While this letter was a less than ringing endorsement of Zionism, Zionists considered it a major breakthrough as it cracked open a door that they would later force wider and wider open.
These Balfour-WWI negotiations are referred to in various documents. For example, Samuel Landman, secretary of the World Zionist Organization, described them in a 1935 article in World Jewry:
“After an understanding had been arrived at between Sir Mark Sykes and [Zionists] Weizmann and Sokolow, it was resolved to send a secret message to Justice Brandeis that the British Cabinet would help the Jews to gain Palestine in return for active Jewish sympathy and for support in the USA for the Allied cause, so as to bring about a radical pro-Ally tendency in the United States.”
British Colonial Secretary Lord Cavendish, in a memorandum to the British Cabinet in 1923, reminded his colleagues: “The object [of the Balfour Declaration] was to enlist the sympathies on the Allied side of influential Jews and Jewish organizations all over the world… and it is arguable that the negotiations with the Zionists…did in fact have considerable effect in advancing the date at which the United States government intervened in the war.”
Former British Prime Minister Lloyd George similarly referred to this deal, telling a British commission in 1935: “Zionist leaders gave us a definite promise that, if the Allies committed themselves to giving facilities for the establishment of a national home for the Jews in Palestine, they would do their best to rally Jewish sentiment and support throughout the world to the Allied cause. They kept their word.”
American career Foreign Service Officer Evan M. Wilson, who had served as Minister-Consul General in Jerusalem, writes that the Balfour declaration “…was given to the Jews largely for the purpose of enlisting Jewish support in the war and of forestalling a similar promise by the Central Powers [Britain’s enemies in World War I]”.
The influence of Brandeis and other Zionists in the U.S. had enabled Zionists to form an alliance with Britain, one of the world’s great powers, a remarkable achievement for a non-state group and a measure of Zionists’ immense power. As historian Kolsky states, the Zionist movement was now “an important force in international politics.”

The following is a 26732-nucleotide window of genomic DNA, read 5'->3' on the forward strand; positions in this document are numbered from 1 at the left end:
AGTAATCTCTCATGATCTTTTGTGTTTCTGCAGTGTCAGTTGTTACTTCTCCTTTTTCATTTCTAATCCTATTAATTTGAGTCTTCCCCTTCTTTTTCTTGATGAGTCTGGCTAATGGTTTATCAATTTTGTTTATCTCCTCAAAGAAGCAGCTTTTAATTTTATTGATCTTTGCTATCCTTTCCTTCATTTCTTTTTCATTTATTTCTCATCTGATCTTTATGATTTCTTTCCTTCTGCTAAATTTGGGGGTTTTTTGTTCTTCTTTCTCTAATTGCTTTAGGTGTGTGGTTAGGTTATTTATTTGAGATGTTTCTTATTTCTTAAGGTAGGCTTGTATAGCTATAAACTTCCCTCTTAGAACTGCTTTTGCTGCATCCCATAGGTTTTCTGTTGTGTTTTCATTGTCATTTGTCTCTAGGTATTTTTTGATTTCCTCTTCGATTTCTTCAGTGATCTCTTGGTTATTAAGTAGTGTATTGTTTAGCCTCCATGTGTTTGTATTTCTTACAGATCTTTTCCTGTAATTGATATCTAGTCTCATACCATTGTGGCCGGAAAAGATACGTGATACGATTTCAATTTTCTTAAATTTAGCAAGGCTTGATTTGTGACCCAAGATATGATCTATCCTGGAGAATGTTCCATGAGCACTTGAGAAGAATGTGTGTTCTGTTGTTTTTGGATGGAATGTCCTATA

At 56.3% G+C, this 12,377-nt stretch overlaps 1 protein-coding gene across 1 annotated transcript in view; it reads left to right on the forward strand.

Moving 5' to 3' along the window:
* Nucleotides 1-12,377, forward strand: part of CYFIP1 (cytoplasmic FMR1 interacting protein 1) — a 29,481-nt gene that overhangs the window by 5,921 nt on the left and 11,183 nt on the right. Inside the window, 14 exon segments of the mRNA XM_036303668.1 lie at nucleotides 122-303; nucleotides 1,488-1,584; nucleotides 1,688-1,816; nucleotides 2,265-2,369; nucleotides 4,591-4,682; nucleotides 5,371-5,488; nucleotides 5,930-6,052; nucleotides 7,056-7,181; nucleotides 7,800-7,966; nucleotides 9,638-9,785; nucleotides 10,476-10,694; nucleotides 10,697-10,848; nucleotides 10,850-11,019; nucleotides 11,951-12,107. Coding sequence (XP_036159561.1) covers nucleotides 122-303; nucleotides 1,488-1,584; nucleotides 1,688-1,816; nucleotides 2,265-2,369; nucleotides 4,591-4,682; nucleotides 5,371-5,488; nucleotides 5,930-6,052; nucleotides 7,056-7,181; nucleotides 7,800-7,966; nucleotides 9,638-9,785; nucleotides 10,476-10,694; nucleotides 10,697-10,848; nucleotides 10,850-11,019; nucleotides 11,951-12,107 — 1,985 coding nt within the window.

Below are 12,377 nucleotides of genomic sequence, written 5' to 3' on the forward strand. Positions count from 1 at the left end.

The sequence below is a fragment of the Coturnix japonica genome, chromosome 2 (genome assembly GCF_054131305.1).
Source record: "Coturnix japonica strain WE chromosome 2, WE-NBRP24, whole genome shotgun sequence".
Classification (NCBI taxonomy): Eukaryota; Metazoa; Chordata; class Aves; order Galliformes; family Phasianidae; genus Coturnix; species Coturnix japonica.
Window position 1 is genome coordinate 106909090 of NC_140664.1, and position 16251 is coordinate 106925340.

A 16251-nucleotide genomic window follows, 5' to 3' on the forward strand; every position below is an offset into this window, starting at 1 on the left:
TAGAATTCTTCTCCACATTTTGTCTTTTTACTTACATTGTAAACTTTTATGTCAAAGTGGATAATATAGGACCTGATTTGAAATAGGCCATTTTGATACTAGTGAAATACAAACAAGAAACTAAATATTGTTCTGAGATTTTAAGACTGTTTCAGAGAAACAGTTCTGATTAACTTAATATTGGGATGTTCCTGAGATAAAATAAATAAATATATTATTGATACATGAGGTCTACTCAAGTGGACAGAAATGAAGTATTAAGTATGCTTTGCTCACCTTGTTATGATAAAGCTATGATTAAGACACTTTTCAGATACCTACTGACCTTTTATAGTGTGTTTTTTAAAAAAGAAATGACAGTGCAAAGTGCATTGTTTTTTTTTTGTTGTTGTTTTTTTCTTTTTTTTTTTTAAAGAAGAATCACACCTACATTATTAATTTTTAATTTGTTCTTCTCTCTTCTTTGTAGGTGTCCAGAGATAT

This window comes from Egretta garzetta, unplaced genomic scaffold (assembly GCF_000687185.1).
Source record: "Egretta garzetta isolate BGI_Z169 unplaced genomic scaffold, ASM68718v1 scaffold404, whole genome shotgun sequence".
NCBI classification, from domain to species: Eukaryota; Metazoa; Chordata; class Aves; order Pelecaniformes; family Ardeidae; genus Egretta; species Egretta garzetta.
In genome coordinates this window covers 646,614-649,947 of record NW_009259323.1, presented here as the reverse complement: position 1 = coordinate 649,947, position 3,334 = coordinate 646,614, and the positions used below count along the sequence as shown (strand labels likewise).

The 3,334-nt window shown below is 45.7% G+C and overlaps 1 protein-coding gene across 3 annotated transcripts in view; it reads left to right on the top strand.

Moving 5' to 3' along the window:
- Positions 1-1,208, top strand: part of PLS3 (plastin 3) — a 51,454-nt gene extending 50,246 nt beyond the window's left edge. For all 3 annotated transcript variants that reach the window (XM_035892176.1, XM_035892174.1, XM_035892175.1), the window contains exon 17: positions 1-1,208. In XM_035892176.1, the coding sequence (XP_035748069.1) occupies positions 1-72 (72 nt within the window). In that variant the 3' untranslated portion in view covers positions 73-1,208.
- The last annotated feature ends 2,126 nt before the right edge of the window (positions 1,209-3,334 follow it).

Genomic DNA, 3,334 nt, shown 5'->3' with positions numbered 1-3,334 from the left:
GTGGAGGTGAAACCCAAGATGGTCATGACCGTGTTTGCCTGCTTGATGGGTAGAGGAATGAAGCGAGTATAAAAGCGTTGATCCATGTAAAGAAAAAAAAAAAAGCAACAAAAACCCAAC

Paris Peace Conference 1919: Zionists defeat Christian leaders’ calls for self-determination
After the war, the victors met in a peace conference and agreed to a set of peace accords that addressed, among many issues, the fate of Ottoman Empire’s Middle East territories. The Allies stripped the defeated Empire of its Middle Eastern holdings and divided them between Britain and France, which were to hold them under a “mandate” system until the populations were “ready” for self-government. Britain got the mandate over Palestine.
Zionists, including Brandeis, Felix Frankfurter, the World Zionist Organization, and an American delegation, went to the peace conference to lobby for a Jewish “home” in Palestine and to push for Balfour wording to be incorporated in the peace accords. The official U.S. delegation to the peace conference also contained a number of highly placed Zionists.
Distinguished American Christians posted in the Middle East, who consistently supported self-determination, went to Paris to oppose Zionists. Numerous prominent Christian leaders in the U.S. – including two of the most celebrated pastors of their day, Harry Emerson Fosdick and Henry Sloane Coffin – also opposed Zionism. However, as a pro-Israel author notes, they were “simply outgunned” by Zionists.
The most prominent American in the Middle East at the time, Dr. Howard Bliss, President of Beirut’s Syrian Protestant College (later to become the American University of Beirut), traveled to Paris to urge forming a commission to determine what the people of the Middle East wanted for themselves, a suggestion that was embraced by the U.S. diplomatic staff in Paris.
Princeton Professor Philip Brown, in Cairo for the YMCA, provided requested reports to the U.S. State Department on what Zionism’s impact would be on Palestine. He stated that it would be disastrous for both Arabs and Jews and went to Paris to lobby against it.
William Westermann, director of the State Department’s Western Asia Division, which covered the region, similarly opposed the Zionist position. He wrote that “[it] impinges upon the rights and the desires of most of the Arab population of Palestine.” Westermann and other U.S.diplomats felt that Arab claims were much more in line with Wilson’s principles of self-determination and circulated Arab material.